Six-year-old Kionne Holding, who has an incurable rare form of epilepsy, wants to go meet the Little Mermaid with the rest of her family – but due the specialist disability travel arrangements the holiday could cost £10,000.

However, when her mother Keena Cespedes, who has been at her daughter’s side for the last 93 days at Birmingham Children’s Hospital, launched a GoFundMe page (Kionne’s Fund) in August there was an overwhelming response.

Click here or on the hyperlink above to visit the GoFundMe page – Kionne’s Fund

Kionne’s Fund has inspired online music festival fundraisers, reggae brunches, and raffles. Family friend Lee Crofts is also undertaking a sponsored ‘Castle Vale to Paris Triathlon’ which has so far raised £1,600.

Keena, aged 37, told Erdington Local: “I can’t even begin to say how amazing people have been since I told people about Kionne, friends, family, and strangers have sent me messages of support and my daughter presents.

I put up the GoFundMe page without thinking anything would happen, I would have been happy with £50 but it feels like the whole of Castle Vale has got involved, as well as people across Birmingham.

We have now raised more than £4,600. I know times are hard for people, so it really means a lot people are donating.”

Keena remembers Kionne as a bubbly, funny, lovable child before last November when she suddenly began having seizures and headaches. Two months later she was diagnosed with small tumor on her brain and a rare form of epilepsy called Lennox Gasture Syndrome.

Her condition deteriorated and she in the last nine months she’s lost the ability to walk, talk and eat. Doctors have given her various drugs, treatments, and alternative remedies but all to no avail.

Keena said: “Due to all the drugs she is on she does not understand what is being done for her and all the love people have for her, but we still are hoping to take her to EuroDisney with her sisters.”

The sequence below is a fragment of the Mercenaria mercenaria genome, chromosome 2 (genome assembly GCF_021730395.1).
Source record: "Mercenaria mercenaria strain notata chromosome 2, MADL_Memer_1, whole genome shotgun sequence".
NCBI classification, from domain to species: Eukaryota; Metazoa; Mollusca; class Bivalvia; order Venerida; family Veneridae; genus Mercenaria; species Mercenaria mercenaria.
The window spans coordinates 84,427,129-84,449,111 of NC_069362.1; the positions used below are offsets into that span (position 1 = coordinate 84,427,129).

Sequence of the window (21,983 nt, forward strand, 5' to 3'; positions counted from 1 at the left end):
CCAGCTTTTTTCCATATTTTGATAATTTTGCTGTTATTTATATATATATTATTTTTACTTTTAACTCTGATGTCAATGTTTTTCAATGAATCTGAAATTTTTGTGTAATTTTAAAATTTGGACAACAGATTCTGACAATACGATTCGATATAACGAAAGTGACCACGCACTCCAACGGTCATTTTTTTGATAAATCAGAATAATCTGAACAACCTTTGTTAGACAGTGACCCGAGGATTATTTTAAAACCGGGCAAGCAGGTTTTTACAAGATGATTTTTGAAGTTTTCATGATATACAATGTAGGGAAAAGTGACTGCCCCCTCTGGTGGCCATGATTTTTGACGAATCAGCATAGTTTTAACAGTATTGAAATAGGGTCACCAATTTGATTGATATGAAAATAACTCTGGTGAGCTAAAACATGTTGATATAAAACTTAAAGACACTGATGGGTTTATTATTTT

Tragically Keena has already had to have a conversation with specialists about Kionne’s end of life care.

She said: “This syndrome has taken everything away from her and is slowly killing my baby. She is unable to walk, eat for herself, and now her speech is going. She now speaks like a three-year-old not a six-year-old. She cannot be treated and there is no cure. I’m coming to terms with my baby dying and the little time we have left with her.

All I want to do now is make her life as amazing as possible and one way is to get her on holiday with her sisters who she loves so much.”

And due to the coronavirus pandemic, Kionne has been unable to get visits and cuddles from her three sisters.

Keena added: “Only I can go and visit her because of COVID-19, Kionne misses her sisters and they miss her but there is nothing that can be done about that – that is why it would be wonderful if we could all go away together. We would need specialist care when we are there and have to stay in adapted hotels, but it can be done and we are hoping to go early next year now.”

Castle Vale fundraiser Lee Crofts has now cycled the distance from “The Ressies to Dover” and also organised a reggae brunch at Minworth Social Club.

He said: “We’ve had amazing gestures of support with events, raffles set up, prize donations, and raised £500 in a day.

The little superhero is fighting the hardest fight of all, so let’s make the dark days a little brighter and give her. Her wish of a holiday with her sisters to make some priceless memories.”

To sponsor Lee as he continues his bid to cycle, run and walk the distance to Paris, click here to visit the Kionne’s Wish PayPal page.

The Chivenor Primary School pupil has touched the hearts of the nurses at Birmingham Children’s Hospital, where she has been for the last three months.

Nurse Victoria Mulligan posted on the GoFundMe page: ‘I have had the pleasure of looking after Kionne and every shift she brightened my day with a massive smile and huge hug.